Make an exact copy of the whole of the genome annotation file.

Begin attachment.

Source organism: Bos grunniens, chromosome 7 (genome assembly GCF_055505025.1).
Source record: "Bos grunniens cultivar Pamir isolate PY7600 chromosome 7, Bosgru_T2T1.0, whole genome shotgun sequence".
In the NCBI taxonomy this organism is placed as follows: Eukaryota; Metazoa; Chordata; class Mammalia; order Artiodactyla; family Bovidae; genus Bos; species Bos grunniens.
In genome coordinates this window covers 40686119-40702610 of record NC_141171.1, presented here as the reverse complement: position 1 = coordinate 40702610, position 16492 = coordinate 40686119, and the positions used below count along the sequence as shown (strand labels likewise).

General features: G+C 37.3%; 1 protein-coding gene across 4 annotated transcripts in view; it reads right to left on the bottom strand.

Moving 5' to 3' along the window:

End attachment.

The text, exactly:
Source organism: Bos grunniens, chromosome 7 (genome assembly GCF_055505025.1).
Source record: "Bos grunniens cultivar Pamir isolate PY7600 chromosome 7, Bosgru_T2T1.0, whole genome shotgun sequence".
In the NCBI taxonomy this organism is placed as follows: Eukaryota; Metazoa; Chordata; class Mammalia; order Artiodactyla; family Bovidae; genus Bos; species Bos grunniens.
In genome coordinates this window covers 40686119-40702610 of record NC_141171.1, presented here as the reverse complement: position 1 = coordinate 40702610, position 16492 = coordinate 40686119, and the positions used below count along the sequence as shown (strand labels likewise).

General features: G+C 37.3%; 1 protein-coding gene across 4 annotated transcripts in view; it reads right to left on the bottom strand.

Moving 5' to 3' along the window: